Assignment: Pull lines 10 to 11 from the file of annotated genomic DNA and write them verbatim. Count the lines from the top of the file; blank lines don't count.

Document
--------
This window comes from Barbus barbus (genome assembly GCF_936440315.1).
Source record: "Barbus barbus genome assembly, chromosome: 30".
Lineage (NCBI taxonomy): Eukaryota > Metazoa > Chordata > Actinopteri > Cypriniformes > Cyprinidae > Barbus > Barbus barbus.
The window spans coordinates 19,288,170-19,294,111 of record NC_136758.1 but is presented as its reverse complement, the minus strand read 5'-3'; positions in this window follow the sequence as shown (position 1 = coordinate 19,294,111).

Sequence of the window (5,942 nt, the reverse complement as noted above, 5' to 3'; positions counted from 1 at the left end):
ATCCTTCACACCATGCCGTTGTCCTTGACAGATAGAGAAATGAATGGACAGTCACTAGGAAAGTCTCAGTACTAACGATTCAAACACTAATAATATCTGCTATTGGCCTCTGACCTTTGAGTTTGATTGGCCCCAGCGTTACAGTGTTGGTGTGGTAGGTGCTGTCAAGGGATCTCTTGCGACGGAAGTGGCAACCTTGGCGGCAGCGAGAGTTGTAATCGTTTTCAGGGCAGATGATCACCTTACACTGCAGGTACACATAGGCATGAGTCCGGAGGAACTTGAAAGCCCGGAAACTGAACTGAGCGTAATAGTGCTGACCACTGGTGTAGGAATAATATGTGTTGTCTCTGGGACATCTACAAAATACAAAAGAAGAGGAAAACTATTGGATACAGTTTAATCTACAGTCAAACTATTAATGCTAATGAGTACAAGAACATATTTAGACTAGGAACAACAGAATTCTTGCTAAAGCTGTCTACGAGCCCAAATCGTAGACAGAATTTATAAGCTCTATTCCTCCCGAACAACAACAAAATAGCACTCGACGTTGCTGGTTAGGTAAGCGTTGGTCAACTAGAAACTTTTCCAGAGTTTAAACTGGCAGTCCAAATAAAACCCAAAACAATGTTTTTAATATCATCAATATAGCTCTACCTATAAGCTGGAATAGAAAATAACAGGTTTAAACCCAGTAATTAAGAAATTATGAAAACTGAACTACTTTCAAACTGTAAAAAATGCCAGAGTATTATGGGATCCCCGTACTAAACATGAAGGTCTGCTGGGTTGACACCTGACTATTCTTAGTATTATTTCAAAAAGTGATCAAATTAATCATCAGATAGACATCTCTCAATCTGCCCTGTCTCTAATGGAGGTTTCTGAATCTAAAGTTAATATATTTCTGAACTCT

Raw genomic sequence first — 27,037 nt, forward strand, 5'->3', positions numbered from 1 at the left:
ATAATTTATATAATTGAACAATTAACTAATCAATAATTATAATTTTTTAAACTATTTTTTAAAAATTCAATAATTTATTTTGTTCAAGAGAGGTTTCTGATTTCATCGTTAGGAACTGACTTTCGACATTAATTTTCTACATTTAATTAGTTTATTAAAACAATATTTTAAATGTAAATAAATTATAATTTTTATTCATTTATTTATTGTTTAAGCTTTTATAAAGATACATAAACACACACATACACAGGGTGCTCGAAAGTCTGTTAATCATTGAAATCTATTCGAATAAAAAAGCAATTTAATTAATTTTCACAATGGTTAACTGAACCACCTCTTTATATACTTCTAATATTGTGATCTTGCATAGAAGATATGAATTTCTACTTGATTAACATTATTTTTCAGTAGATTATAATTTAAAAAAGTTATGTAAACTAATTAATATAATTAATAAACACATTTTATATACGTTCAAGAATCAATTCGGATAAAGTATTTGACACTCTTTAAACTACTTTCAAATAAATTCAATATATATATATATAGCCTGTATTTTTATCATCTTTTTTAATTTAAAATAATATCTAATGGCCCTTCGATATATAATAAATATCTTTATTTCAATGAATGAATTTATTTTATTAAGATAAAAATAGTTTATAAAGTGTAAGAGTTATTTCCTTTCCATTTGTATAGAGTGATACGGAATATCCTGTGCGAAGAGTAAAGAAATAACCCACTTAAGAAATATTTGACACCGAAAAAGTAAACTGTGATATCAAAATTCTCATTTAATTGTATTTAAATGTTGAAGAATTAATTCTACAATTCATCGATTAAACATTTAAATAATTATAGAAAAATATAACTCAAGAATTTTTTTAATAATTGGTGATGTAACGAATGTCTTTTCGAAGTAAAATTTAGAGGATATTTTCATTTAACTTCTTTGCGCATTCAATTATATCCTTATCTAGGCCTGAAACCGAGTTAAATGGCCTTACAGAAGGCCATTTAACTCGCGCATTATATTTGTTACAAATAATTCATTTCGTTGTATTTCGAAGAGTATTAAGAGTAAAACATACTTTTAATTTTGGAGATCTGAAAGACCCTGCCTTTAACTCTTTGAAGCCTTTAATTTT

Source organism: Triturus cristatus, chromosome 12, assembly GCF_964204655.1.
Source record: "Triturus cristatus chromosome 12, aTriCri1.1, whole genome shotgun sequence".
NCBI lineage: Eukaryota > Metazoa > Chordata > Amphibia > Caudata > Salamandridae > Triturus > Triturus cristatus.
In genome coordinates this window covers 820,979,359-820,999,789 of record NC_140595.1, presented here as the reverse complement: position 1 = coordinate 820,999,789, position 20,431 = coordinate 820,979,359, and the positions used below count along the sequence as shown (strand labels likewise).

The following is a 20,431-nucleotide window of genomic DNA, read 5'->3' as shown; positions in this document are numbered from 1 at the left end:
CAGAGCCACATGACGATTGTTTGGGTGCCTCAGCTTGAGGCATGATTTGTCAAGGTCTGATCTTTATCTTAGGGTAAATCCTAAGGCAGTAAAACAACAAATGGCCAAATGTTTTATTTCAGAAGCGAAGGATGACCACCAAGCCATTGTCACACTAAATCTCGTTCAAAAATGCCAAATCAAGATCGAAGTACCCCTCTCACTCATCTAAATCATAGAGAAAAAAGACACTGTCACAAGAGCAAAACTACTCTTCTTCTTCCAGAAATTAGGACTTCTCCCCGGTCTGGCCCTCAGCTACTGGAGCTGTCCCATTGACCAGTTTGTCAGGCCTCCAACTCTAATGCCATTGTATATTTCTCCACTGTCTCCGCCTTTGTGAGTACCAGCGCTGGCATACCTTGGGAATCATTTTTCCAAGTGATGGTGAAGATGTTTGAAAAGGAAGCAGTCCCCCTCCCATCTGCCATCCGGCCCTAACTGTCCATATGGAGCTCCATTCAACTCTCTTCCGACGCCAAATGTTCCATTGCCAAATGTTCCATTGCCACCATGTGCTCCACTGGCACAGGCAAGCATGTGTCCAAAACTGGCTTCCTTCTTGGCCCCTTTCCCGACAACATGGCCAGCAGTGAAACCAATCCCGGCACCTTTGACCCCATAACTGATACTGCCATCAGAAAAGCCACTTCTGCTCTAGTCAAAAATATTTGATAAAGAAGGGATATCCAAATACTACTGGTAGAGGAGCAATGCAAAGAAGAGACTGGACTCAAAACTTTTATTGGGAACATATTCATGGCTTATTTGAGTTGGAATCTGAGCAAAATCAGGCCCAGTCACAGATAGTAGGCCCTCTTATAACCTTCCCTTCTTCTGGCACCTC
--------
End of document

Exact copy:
Source record: "Triturus cristatus chromosome 12, aTriCri1.1, whole genome shotgun sequence".
NCBI lineage: Eukaryota > Metazoa > Chordata > Amphibia > Caudata > Salamandridae > Triturus > Triturus cristatus.